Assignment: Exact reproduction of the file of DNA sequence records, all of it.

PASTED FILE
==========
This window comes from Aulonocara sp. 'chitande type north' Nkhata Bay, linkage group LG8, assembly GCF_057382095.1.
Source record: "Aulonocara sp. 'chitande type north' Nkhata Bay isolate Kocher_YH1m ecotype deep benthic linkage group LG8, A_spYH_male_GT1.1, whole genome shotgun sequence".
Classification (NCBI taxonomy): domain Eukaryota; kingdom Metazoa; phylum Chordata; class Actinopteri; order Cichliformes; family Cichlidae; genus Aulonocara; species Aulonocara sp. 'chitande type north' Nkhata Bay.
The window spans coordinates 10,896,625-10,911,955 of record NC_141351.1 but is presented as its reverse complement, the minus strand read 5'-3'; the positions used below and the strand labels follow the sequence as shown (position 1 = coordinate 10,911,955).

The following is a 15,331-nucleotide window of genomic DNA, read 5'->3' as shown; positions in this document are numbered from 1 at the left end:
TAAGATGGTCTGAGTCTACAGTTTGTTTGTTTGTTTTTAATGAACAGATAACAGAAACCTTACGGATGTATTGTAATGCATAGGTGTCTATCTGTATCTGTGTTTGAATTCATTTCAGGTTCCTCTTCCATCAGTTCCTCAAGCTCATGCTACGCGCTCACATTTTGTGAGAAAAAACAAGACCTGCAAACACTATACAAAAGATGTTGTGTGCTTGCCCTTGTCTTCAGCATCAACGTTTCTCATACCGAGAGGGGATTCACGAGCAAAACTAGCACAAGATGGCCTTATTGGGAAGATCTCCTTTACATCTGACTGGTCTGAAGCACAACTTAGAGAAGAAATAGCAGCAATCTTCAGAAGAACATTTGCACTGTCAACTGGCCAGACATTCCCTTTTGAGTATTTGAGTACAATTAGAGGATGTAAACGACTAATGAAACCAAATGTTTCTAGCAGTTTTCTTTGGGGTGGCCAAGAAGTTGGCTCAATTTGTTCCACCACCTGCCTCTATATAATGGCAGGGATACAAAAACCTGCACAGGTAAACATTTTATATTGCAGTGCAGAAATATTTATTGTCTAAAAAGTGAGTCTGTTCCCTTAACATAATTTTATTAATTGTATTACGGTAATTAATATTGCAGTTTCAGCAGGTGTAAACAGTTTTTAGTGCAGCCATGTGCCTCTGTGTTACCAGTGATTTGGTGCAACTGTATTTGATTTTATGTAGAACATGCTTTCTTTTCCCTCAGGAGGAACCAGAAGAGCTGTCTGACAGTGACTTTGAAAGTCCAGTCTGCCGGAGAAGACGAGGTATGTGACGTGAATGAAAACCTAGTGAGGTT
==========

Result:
This window comes from Aulonocara sp. 'chitande type north' Nkhata Bay, linkage group LG8, assembly GCF_057382095.1.
Source record: "Aulonocara sp. 'chitande type north' Nkhata Bay isolate Kocher_YH1m ecotype deep benthic linkage group LG8, A_spYH_male_GT1.1, whole genome shotgun sequence".
Classification (NCBI taxonomy): domain Eukaryota; kingdom Metazoa; phylum Chordata; class Actinopteri; order Cichliformes; family Cichlidae; genus Aulonocara; species Aulonocara sp. 'chitande type north' Nkhata Bay.
The window spans coordinates 10,896,625-10,911,955 of record NC_141351.1 but is presented as its reverse complement, the minus strand read 5'-3'; the positions used below and the strand labels follow the sequence as shown (position 1 = coordinate 10,911,955).

The following is a 15,331-nucleotide window of genomic DNA, read 5'->3' as shown; positions in this document are numbered from 1 at the left end:
TAAGATGGTCTGAGTCTACAGTTTGTTTGTTTGTTTTTAATGAACAGATAACAGAAACCTTACGGATGTATTGTAATGCATAGGTGTCTATCTGTATCTGTGTTTGAATTCATTTCAGGTTCCTCTTCCATCAGTTCCTCAAGCTCATGCTACGCGCTCACATTTTGTGAGAAAAAACAAGACCTGCAAACACTATACAAAAGATGTTGTGTGCTTGCCCTTGTCTTCAGCATCAACGTTTCTCATACCGAGAGGGGATTCACGAGCAAAACTAGCACAAGATGGCCTTATTGGGAAGATCTCCTTTACATCTGACTGGTCTGAAGCACAACTTAGAGAAGAAATAGCAGCAATCTTCAGAAGAACATTTGCACTGTCAACTGGCCAGACATTCCCTTTTGAGTATTTGAGTACAATTAGAGGATGTAAACGACTAATGAAACCAAATGTTTCTAGCAGTTTTCTTTGGGGTGGCCAAGAAGTTGGCTCAATTTGTTCCACCACCTGCCTCTATATAATGGCAGGGATACAAAAACCTGCACAGGTAAACATTTTATATTGCAGTGCAGAAATATTTATTGTCTAAAAAGTGAGTCTGTTCCCTTAACATAATTTTATTAATTGTATTACGGTAATTAATATTGCAGTTTCAGCAGGTGTAAACAGTTTTTAGTGCAGCCATGTGCCTCTGTGTTACCAGTGATTTGGTGCAACTGTATTTGATTTTATGTAGAACATGCTTTCTTTTCCCTCAGGAGGAACCAGAAGAGCTGTCTGACAGTGACTTTGAAAGTCCAGTCTGCCGGAGAAGACGAGGTATGTGACGTGAATGAAAACCTAGTGAGGTT